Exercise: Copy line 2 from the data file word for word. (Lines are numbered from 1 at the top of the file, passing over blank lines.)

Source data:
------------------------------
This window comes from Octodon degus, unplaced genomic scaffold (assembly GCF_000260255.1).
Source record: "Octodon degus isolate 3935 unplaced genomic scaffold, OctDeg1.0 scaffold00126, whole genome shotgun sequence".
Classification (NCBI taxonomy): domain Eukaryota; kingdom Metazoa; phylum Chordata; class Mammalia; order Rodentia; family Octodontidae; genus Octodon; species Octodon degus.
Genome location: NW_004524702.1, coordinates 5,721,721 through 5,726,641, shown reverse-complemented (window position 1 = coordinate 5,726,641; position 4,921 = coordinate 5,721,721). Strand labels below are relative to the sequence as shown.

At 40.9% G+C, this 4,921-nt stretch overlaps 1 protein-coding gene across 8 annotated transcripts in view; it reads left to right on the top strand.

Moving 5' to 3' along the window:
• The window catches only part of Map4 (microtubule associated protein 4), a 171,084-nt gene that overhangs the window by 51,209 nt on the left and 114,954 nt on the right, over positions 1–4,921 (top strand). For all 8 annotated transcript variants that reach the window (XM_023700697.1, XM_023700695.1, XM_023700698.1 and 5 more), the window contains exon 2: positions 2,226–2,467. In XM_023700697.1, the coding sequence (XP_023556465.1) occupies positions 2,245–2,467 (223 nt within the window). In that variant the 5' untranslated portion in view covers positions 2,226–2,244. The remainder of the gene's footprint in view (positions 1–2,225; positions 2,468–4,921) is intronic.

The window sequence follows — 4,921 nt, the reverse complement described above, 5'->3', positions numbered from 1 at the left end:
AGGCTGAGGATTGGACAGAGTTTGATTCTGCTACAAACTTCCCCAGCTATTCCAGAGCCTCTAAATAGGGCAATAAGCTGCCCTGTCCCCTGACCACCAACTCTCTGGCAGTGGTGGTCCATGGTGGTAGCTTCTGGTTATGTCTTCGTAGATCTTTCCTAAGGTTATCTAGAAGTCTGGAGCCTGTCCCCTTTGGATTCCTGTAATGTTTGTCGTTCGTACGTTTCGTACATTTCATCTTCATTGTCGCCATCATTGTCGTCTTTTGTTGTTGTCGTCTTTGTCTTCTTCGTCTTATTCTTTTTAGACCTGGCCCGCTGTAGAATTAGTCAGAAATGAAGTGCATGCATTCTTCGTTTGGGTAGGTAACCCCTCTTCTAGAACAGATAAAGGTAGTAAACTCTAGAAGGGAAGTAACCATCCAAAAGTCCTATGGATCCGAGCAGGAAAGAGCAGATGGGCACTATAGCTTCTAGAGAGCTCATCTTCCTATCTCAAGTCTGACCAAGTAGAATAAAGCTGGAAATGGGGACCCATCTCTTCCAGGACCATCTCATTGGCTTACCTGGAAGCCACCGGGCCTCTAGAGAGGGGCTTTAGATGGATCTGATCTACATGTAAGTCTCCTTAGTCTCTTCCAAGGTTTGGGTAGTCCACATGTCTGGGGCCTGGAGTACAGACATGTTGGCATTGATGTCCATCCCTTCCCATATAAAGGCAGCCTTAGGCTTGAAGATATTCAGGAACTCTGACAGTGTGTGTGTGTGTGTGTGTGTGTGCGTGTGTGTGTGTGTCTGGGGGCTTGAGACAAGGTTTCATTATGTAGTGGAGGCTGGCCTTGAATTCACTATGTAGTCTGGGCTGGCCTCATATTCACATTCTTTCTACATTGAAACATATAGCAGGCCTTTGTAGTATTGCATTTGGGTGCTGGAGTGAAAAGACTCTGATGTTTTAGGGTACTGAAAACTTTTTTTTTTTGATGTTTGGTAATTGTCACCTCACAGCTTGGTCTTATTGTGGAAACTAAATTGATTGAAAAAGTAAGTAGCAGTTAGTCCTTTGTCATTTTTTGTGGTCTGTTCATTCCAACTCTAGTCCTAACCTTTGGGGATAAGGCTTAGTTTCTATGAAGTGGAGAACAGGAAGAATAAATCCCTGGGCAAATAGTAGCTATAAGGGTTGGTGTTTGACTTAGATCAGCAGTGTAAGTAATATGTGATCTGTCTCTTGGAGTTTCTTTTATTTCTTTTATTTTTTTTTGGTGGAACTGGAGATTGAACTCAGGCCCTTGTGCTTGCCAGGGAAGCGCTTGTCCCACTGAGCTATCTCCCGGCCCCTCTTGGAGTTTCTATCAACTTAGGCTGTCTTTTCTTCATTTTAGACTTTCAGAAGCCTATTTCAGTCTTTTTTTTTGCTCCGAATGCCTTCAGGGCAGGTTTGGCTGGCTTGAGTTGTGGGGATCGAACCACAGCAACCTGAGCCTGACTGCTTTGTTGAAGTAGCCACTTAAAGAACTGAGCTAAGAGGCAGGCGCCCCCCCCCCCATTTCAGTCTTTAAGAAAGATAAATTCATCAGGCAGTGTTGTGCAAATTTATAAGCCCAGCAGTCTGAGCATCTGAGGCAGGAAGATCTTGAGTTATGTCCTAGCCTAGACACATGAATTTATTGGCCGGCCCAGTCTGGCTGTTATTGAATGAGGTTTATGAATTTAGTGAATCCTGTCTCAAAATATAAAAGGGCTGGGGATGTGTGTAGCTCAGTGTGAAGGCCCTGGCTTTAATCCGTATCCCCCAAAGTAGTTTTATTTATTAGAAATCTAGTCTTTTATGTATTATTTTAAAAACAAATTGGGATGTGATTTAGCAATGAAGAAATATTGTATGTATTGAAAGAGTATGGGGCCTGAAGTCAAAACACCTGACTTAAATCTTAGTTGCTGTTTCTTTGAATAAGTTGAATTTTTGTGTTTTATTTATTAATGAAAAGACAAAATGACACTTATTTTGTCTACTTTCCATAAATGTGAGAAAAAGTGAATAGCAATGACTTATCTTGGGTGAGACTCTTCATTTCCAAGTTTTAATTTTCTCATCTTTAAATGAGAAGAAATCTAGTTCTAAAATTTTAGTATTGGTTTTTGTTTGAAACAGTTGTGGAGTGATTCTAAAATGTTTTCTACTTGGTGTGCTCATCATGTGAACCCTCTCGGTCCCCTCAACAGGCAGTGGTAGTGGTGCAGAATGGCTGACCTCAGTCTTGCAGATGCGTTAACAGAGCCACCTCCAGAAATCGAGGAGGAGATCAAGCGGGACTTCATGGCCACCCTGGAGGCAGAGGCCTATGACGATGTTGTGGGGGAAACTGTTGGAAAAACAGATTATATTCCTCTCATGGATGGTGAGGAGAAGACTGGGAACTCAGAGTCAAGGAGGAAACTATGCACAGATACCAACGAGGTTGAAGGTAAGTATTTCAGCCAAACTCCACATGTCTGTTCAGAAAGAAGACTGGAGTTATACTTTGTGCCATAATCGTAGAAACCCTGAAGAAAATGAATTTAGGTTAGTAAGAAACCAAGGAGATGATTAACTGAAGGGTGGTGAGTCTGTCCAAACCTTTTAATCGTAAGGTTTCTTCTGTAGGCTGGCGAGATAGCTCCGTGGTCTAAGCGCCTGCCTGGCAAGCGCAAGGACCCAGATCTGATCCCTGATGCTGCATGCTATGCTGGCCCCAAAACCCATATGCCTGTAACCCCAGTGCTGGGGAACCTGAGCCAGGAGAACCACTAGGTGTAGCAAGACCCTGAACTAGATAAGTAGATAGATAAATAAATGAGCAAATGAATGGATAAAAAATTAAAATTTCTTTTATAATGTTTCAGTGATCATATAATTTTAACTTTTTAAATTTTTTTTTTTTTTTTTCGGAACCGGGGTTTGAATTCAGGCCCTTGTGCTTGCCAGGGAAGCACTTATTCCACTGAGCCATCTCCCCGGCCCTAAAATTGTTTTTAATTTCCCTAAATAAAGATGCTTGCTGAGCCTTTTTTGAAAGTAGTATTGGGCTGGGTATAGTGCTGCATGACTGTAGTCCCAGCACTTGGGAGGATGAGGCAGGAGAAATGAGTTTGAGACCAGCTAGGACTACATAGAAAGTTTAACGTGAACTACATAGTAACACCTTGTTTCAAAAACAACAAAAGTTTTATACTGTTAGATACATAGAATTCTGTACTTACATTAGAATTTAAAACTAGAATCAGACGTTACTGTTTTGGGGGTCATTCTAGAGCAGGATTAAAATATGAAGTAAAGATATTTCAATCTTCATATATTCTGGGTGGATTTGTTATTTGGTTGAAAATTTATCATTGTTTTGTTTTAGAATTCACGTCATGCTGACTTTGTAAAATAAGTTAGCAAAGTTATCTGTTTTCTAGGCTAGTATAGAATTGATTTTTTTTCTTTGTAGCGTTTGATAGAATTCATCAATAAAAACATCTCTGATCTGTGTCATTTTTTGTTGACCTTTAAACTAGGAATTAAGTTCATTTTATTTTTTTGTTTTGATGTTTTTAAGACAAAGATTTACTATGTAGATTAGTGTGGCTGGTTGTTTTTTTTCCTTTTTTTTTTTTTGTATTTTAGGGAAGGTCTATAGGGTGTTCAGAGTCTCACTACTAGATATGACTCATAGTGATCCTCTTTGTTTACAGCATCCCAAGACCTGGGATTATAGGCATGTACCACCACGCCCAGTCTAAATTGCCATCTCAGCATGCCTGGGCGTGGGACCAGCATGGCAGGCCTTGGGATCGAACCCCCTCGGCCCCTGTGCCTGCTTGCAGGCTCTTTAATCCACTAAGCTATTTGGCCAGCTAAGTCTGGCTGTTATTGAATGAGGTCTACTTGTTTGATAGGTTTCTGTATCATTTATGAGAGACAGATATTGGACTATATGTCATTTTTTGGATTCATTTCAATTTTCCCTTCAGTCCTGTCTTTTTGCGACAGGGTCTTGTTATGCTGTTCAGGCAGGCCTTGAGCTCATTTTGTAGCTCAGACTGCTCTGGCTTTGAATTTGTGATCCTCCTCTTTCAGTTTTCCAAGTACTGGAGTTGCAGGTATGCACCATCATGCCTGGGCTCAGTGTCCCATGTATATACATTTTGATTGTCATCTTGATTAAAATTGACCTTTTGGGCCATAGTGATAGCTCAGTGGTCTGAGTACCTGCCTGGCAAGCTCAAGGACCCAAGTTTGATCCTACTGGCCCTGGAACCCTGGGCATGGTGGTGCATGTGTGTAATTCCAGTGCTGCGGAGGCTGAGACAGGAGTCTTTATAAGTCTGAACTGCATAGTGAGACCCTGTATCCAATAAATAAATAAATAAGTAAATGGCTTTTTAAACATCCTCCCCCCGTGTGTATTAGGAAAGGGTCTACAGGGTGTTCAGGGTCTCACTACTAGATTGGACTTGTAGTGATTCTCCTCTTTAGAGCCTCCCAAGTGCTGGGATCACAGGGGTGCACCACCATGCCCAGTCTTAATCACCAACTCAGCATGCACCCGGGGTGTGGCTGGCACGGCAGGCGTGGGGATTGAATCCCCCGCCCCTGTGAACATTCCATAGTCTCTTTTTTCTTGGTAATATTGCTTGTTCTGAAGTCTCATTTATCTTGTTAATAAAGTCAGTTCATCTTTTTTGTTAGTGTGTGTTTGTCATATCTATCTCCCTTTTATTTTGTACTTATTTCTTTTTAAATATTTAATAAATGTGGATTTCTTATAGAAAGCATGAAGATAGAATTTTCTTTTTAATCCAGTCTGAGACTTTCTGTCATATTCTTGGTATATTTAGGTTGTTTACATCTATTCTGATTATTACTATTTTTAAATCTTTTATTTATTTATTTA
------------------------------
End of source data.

Source record: "Octodon degus isolate 3935 unplaced genomic scaffold, OctDeg1.0 scaffold00126, whole genome shotgun sequence".